With Elliptic Labs' ultrasonic gesture interfaces you'll really believe you could cut an apple in half. / Elliptic Labs

Low-power, wide-range gesture interfaces could be commercially available as soon as 2014

The next generation of gestured-based user interfaces could be coming to a smartphone near you thanks to ultrasonic technology.

Current gesture controls such as Microsoft’s Kinect use infrared light to detect movement in 3D space but a Norwegian company named Elliptic Labs has developed a new method using soundwaves instead.

The new ultrasonic system has a wider field of interaction than most infrared systems (detecting gestures above, below and to the sides of devices) and also uses very little power, making it the perfect match for hands-free control on mobile devices.

The company says it is in talks with manufacturers, and that they tech could be introduce to mainstream devices as early as next year.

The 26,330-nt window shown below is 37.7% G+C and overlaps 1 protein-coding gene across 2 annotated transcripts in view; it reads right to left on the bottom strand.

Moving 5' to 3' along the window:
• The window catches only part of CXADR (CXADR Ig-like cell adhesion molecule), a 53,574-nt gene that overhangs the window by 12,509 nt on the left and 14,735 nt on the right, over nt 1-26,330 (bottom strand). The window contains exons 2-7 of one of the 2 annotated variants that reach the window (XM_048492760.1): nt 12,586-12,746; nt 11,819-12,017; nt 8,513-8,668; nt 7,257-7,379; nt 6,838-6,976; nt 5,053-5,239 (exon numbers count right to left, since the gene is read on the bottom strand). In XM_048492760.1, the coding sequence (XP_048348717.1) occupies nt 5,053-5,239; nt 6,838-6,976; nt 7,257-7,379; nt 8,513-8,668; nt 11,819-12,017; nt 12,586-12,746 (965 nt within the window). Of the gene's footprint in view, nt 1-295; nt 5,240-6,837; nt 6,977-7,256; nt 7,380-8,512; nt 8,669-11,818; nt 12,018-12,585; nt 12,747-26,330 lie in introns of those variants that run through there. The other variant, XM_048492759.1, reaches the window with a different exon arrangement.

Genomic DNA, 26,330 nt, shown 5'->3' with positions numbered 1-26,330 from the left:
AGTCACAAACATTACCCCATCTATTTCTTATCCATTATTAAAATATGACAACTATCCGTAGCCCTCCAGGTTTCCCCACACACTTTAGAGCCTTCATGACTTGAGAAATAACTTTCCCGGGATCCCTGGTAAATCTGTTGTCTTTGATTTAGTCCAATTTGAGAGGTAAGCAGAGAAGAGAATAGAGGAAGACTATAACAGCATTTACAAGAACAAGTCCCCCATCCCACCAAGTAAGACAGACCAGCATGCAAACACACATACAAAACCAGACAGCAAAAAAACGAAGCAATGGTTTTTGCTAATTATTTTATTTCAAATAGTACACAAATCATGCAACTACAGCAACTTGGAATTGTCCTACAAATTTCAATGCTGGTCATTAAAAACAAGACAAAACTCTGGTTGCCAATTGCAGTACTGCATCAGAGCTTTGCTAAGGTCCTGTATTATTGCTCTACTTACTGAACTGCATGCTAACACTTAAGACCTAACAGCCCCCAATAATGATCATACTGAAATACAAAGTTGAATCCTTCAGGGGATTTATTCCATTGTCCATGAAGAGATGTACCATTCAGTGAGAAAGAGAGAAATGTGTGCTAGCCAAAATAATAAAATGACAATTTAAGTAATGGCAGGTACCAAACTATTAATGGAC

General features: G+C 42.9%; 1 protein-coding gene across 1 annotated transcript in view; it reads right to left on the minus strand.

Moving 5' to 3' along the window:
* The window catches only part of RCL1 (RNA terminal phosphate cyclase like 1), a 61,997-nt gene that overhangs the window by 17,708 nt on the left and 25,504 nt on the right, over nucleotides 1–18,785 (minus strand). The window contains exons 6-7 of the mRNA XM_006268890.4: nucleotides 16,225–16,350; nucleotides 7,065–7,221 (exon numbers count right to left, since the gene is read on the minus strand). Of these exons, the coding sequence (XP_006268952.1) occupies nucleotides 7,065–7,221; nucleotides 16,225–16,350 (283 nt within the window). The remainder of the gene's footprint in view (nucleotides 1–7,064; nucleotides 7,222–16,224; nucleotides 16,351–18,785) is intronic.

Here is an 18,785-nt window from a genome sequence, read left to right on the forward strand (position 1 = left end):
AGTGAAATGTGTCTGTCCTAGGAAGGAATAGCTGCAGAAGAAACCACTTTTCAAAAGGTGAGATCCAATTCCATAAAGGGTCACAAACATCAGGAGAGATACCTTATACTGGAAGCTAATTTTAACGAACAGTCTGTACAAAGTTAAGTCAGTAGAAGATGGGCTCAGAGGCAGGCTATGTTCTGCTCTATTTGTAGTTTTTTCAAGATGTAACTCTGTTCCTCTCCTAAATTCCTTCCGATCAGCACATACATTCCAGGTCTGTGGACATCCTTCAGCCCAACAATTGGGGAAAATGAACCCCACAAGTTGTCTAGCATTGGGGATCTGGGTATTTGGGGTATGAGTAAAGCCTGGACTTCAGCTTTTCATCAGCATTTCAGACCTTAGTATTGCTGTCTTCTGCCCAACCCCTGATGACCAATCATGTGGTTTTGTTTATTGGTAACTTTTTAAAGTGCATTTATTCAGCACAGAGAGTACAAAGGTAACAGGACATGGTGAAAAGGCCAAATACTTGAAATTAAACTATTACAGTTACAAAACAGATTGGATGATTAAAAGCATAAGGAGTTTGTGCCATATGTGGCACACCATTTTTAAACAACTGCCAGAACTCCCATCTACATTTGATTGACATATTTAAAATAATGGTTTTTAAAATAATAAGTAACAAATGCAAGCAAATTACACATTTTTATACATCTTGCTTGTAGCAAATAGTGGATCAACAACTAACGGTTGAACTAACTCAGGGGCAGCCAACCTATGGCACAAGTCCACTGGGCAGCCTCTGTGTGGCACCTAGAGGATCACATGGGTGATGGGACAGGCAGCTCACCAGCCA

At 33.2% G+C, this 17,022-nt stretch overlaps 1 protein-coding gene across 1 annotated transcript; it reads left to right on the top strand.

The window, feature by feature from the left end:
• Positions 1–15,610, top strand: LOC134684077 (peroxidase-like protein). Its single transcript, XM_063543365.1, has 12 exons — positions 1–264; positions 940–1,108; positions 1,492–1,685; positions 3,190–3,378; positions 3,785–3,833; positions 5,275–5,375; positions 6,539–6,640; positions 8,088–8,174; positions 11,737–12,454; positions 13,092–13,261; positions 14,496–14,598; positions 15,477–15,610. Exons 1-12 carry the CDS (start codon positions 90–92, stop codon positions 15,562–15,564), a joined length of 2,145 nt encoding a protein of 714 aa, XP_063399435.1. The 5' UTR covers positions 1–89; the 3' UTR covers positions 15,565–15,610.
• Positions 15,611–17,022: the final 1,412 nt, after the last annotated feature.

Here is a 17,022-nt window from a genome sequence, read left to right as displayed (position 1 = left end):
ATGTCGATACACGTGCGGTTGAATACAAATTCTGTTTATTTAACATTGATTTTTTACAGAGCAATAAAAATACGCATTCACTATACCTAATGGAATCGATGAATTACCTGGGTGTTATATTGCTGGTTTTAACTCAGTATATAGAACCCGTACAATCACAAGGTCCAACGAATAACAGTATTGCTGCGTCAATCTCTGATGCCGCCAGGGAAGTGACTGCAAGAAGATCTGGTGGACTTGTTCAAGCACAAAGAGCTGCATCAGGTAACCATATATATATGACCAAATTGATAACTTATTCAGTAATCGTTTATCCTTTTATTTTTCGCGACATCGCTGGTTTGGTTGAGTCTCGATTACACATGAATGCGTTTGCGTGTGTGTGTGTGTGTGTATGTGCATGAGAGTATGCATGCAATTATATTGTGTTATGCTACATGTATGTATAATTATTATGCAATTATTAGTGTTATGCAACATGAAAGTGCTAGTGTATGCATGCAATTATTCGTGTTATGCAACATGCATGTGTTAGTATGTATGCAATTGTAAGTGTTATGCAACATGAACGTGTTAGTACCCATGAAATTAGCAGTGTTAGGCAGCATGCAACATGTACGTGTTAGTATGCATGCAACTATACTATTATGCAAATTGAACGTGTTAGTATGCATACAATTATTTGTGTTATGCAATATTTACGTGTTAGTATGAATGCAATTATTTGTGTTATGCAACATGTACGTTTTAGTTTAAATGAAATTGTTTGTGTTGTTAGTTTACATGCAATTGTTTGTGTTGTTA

Elliptic has suggested that their technology could be connected to smartphones and tablets to enable new types of gaming input or allow users to control a device whilst their hands are full in some way. One example use might be flicking through recipes on a tablet whilst a user’s hands are dirty.

The system uses microelectromechanical microphones and transducers to emit and detect sound waves sent over the ultrasonic spectrum (above 20kHz). The system measures when these soundwaves are interrupted, allowing it to track a wide range of gestures in 3D space.

The new technology won the 2013 Innovation Award at the 2013 CEATEC trade show in Japan earlier this month. A chip just millimetres across and an SDK for Android phones (a sort of manual for connecting hardware to software) were both unveiled at the event.